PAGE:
Highlighting that the such petitions are being filed at a regular intervals in various courts, he wondered how many hours of judicial time were spent on these issues.

In his rejoinder argument, senior counsel Professor Ravi Varma Kumar, representing the petitioner Muslim girls arguing against the government's hijab ban, said the College Development Committee headed by the MLAs of the government colleges in their respective constituencies and their nominee members cannot be vested with administrative powers.

Citing a case, he said out of 12 members in the CDC, 11 are the nominees of the MLAs.

"An absolute power has been given to the MLAs. The college has been handed over to the MLA on the platter," Kumar contended.

He also pointed out that the elected representatives have the recommendatory role and not the administrative role.

"There is no accountability of the MLA who sits like a monarch in the college. Supposing there is financial irregularity and the committee is found involved in it, who will investigate them," Kumar said.

Senior advocate Yusuf Muchchala, quoting verses from the Quran, argued that the tradition of Islam enjoins covering head and neck.

The Karnataka high Court has been hearing the matter related to Hijab since February eight. For first two days, the single judge bench of Justice Krishna S Dixit was hearing the matter.

However, on February 9, he referred the matter to the Chief Justice saying a larger bench could hear the matter.

Accordingly, CJ Awasthi formed the three-judge full bench and heard on a day-to-day basis in the last two weeks a batch of petitions filed by some Muslim girls seeking permission to wear Hijab in educational institutions where a uniform has been prescribed.

The girls were allegedly denied entry to the Udupi Pre-University Girls' College in December last year for wearing Hijab as it was against the prescribed uniform.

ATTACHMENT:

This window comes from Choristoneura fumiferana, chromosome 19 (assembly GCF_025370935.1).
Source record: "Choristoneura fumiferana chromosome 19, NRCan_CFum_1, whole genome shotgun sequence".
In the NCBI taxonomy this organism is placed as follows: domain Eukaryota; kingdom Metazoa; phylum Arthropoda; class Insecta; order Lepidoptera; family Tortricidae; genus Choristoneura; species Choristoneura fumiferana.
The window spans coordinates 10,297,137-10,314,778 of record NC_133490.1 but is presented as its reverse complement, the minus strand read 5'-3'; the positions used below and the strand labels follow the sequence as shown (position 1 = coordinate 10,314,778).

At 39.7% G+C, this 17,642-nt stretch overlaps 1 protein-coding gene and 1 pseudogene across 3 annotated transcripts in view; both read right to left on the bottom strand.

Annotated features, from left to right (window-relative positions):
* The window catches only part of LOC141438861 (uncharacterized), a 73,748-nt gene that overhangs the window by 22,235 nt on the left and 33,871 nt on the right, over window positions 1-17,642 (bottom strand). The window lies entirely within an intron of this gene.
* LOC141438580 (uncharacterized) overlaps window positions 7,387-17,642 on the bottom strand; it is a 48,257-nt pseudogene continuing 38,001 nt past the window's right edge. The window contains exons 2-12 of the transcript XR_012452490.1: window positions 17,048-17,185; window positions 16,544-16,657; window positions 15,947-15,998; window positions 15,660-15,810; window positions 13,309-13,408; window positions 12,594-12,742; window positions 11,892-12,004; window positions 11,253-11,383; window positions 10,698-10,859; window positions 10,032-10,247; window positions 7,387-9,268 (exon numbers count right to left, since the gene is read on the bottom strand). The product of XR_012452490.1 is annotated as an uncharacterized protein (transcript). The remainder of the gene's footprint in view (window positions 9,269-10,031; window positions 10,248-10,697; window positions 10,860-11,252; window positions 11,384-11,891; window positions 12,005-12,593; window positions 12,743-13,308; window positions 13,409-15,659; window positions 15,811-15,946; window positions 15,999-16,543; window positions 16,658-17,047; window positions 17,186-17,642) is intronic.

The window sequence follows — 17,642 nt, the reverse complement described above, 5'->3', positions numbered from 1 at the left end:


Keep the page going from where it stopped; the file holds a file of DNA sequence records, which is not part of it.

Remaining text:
On January one, six girl students of a college in Udupi attended a press conference held by the CFI in the coastal town protesting against the college authorities denying them entry into classrooms wearing hijab.

This was four days after they requested the principal permission to wear hijab in classes which was not allowed. Till then, students used to wear the headscarf to the campus, but entered the classroom after removing it, college principal Rudre Gowda had said.

"The institution did not have any rule on hijab-wearing since no one used to wear it to the classroom in the last 35 years. The students who came with the demand had the backing of outside forces," Gowda had said.

As the issue of Hijab versus saffron scarves spread to several educational institutions in many parts of Karnataka, the state government announced holiday from February 9 to February 15 in all the pre-university college and from February 9 to February 16 in degree and diploma colleges.

In its interim order, the bench asked the state government to reopen the educational institutions, which were hit by the agitation, and restrained students from wearing Hijab and saffron scarves in the class-room till the final order is delivered.